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See also: Jáko, jakō, and Jâko

Contents

EnglishEdit

 
A jako.

EtymologyEdit

  This entry lacks etymological information. If you are familiar with the origin of this term, please add it to the page per etymology instructions, or discuss it at the Etymology scriptorium.

NounEdit

jako (plural jakos)

  1. An African gray parrot, Psittacus erithacus, commonly kept as a cage bird.
    • 1878, Jules Verne, Dick Sand: A Captain at Fifteen:
      Of parrots, little Jack only saw ash-gray jakos, with red tails, which abounded under the trees. But these jakos were not new to him.
    • 1882, Rev. P. B. Power, The Home Visitor and District Companion
      Very little is known of these birds in their wild state, although they are brought to Europe in far greater numbers than any other species. We learn from Henglin that the habitat of the Jako extends from the western coast of Africa deep into the heart of that continent []
    • 1908, Chandler Belden Beach, The Students' Reference Work
      The Jako, or gray parrot of Africa, has the capacity for speaking best developed, and the yellow-headed green parrot of Mexico stands second in the list.

CzechEdit

EtymologyEdit

From Proto-Slavic *jako.

PronunciationEdit

  • IPA(key): /ˈjako/
  • (file)
  • Rhymes: -ako

AdverbEdit

jako

  1. as
  2. like

Related termsEdit

ReferencesEdit



EsperantoEdit

EtymologyEdit

Borrowed from German Jacke.

PronunciationEdit

  • IPA(key): /ˈjako/
  • Hyphenation: ja‧ko
  • Rhymes: -ako

NounEdit

jako (accusative singular jakon, plural jakoj, accusative plural jakojn)

  1. jacket, coat

Derived termsEdit


FinnishEdit

EtymologyEdit

From Proto-Finnic *jako, from *jakadak. Equivalent to jak- +‎ -o.

NounEdit

jako

  1. The act of dividing, sharing or dealing (See various meanings of the verb jakaa).
  2. The result of the same activities.

DeclensionEdit

Inflection of jako (Kotus type 1/valo, k- gradation)
nominative jako jaot
genitive jaon jakojen
partitive jakoa jakoja
illative jakoon jakoihin
singular plural
nominative jako jaot
accusative nom. jako jaot
gen. jaon
genitive jaon jakojen
partitive jakoa jakoja
inessive jaossa jaoissa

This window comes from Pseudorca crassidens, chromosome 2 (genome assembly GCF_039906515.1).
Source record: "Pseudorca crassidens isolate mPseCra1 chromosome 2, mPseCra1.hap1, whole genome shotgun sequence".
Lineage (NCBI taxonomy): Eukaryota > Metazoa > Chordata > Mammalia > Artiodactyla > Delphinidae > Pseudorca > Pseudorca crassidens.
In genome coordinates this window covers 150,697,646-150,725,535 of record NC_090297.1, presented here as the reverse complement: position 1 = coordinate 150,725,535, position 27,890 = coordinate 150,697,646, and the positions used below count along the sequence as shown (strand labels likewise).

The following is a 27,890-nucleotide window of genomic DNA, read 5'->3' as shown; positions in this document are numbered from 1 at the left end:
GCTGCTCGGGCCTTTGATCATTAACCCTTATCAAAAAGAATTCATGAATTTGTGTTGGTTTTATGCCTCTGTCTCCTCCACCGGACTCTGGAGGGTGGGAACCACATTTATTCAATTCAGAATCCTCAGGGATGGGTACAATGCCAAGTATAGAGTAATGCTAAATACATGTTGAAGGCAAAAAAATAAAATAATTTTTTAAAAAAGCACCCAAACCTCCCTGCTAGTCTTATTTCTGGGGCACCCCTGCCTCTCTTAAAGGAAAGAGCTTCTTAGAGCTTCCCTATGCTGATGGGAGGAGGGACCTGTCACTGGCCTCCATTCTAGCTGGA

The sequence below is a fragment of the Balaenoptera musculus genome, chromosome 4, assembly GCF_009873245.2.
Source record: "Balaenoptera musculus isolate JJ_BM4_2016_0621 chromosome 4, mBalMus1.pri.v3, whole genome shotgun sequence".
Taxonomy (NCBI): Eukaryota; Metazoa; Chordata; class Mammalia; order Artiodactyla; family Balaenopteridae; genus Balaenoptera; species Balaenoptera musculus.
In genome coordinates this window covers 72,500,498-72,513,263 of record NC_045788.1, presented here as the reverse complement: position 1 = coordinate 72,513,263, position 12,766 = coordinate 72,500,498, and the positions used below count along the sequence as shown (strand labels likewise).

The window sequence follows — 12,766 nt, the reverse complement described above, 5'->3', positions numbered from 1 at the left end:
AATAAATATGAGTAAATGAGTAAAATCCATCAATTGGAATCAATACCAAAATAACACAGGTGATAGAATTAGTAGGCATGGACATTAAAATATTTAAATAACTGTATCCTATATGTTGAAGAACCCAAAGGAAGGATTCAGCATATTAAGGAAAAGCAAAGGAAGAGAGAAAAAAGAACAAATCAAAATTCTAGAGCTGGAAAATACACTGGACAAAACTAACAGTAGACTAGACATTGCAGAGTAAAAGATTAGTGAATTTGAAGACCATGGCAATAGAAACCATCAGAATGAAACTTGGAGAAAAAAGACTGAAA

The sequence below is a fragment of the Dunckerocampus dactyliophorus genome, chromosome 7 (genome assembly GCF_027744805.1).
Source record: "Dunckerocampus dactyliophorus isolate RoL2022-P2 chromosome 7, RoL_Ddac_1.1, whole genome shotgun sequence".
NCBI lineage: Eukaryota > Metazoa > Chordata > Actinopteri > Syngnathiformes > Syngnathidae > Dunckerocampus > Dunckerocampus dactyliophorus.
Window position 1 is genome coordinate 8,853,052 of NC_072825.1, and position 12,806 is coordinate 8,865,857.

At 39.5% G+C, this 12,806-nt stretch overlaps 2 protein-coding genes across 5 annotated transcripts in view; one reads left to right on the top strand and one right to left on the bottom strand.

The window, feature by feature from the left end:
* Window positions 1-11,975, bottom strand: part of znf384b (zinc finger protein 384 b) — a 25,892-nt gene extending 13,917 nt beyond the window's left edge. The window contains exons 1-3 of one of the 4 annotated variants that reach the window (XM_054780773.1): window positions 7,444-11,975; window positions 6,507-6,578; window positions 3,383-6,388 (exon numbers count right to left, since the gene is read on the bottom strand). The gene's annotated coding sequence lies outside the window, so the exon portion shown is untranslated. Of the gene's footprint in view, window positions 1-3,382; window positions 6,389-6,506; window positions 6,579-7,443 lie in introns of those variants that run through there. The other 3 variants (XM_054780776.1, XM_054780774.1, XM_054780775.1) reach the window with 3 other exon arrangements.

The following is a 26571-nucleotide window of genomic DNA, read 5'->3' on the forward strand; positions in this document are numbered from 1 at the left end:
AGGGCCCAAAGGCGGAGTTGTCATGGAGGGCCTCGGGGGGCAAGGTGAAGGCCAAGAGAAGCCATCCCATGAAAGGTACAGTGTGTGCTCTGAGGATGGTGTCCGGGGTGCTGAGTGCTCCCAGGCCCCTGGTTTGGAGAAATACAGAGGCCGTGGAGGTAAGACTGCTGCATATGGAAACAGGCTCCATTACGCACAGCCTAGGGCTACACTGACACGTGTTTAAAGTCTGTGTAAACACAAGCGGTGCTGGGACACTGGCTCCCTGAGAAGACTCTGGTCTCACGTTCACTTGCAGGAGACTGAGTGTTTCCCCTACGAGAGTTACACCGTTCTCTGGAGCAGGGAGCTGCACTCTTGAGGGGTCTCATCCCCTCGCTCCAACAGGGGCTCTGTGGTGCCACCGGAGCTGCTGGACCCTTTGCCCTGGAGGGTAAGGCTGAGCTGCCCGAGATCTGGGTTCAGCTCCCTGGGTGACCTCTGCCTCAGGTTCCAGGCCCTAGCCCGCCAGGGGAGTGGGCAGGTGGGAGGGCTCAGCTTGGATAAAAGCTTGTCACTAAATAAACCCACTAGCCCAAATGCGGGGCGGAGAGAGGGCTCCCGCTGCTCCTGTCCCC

elative jaosta jaoista
illative jakoon jakoihin
adessive jaolla jaoilla
ablative jaolta jaoilta
allative jaolle jaoille
essive jakona jakoina
translative jaoksi jaoiksi
instructive jaoin
abessive jaotta jaoitta
comitative jakoineen

Derived termsEdit

AnagramsEdit


IdoEdit

EtymologyEdit

Modern and unofficial back-formation from jaketo. Also found in German Jacke, Italian giacca.

PronunciationEdit

  • IPA(key): /ˈʒako/, /ˈd͡ʒako/

NounEdit

jako (plural jaki)

  1. jacket (long woman’s)

IngrianEdit

EtymologyEdit

From *jako.

NounEdit

jako

  1. deal

PolishEdit

EtymologyEdit

From Proto-Slavic *jako.

PronunciationEdit

PrepositionEdit

jako (+ same case as that of the noun it modifies)

  1. as

ConjunctionEdit

jako

  1. as

Further readingEdit

  • jako in Polish dictionaries at PWN

Serbo-CroatianEdit

EtymologyEdit

From Proto-Slavic *jako. Synchronically analysable as jȃk (strong) +‎ -o.

PronunciationEdit

  • IPA(key): /jâːko/
  • Hyphenation: ja‧ko

AdverbEdit

jȃko (Cyrillic spelling ја̑ко)

  1. very, very much
    D(j)eca se često poskliznu i padnu kad uče hodati, ali se nikad jako ne ozl(j)ede.
    Children often slip and fall when they are learning to walk, but they do not hurt themselves very much.
  2. hard, strongly, powerfully, forcefully (with a great deal of effort or force)
    U borilačkim sportovima, prejako udaranje suparnika može rezultirati diskvalificiranjem.
    In martial arts, hitting the opponent too hard can result in disqualification.
  3. hard, severely (to the fullest extent possible)
    Auto je skrenuo jako udesno te skliznuo sa ceste.
    Car turned hard to the right and skidded off the road.